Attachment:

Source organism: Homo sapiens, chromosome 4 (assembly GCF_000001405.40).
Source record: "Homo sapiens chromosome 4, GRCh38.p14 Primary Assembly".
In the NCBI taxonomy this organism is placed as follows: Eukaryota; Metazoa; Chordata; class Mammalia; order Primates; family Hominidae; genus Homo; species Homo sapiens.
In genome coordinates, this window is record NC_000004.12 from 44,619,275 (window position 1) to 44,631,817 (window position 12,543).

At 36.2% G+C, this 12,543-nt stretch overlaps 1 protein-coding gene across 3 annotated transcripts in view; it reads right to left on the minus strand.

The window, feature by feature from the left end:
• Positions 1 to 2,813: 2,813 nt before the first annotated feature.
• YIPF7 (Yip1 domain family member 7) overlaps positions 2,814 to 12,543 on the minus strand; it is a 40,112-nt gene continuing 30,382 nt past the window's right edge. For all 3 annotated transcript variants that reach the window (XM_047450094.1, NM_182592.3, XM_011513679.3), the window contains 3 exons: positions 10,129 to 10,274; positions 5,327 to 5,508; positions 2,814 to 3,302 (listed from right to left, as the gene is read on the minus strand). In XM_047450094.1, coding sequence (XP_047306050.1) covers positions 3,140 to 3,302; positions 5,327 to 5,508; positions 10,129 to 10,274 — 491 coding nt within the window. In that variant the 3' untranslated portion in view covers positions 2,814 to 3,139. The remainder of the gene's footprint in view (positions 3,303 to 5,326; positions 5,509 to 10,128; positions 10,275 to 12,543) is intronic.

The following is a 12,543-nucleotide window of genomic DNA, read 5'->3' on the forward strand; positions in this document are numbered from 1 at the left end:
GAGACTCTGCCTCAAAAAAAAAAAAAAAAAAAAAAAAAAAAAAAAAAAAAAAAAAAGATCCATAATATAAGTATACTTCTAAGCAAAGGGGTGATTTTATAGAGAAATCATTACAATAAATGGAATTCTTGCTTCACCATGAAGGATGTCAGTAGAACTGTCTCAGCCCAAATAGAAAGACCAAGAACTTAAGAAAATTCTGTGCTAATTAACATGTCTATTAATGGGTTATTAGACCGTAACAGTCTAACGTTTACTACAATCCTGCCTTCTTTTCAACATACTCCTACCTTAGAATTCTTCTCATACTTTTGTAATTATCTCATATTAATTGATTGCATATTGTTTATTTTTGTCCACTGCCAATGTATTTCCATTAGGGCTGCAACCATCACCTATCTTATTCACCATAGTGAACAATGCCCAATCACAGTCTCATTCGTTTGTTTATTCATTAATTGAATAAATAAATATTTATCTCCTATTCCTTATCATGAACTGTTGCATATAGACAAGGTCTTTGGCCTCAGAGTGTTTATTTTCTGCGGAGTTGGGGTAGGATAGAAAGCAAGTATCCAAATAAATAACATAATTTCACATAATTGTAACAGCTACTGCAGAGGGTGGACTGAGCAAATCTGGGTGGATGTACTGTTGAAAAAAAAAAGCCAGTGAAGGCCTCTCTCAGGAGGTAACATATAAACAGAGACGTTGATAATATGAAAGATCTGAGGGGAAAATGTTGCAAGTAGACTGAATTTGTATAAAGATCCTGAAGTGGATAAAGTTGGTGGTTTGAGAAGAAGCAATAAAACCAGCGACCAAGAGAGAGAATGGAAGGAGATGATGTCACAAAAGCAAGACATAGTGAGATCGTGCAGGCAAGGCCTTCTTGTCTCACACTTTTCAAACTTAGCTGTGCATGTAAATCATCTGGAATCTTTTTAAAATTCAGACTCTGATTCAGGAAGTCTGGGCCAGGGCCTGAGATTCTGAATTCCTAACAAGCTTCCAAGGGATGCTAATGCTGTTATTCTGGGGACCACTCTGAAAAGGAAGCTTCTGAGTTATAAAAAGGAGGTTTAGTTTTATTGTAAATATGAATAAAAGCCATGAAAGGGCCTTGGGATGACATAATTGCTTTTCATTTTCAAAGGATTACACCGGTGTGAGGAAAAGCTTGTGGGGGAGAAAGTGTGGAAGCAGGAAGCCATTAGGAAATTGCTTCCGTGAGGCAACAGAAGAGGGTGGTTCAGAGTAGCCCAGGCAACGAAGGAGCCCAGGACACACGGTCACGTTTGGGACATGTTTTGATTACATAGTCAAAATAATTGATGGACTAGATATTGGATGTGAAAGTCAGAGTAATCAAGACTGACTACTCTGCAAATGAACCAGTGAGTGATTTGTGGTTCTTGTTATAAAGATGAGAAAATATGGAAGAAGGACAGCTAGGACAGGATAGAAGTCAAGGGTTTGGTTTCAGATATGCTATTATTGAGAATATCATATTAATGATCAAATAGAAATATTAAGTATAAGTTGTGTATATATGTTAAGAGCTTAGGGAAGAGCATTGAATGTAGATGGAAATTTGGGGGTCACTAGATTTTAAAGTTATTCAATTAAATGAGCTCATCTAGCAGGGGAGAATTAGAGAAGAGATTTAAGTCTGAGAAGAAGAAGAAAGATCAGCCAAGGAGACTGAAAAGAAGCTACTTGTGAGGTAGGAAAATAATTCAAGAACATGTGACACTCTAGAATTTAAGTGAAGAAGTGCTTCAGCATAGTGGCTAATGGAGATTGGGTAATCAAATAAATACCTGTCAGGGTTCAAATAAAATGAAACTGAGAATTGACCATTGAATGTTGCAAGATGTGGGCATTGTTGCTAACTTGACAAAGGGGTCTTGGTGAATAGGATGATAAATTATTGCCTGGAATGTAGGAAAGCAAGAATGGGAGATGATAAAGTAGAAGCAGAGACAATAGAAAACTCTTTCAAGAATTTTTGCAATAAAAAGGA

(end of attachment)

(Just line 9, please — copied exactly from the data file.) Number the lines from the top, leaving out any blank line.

The following is a 12,543-nucleotide window of genomic DNA, read 5'->3' on the forward strand; positions in this document are numbered from 1 at the left end: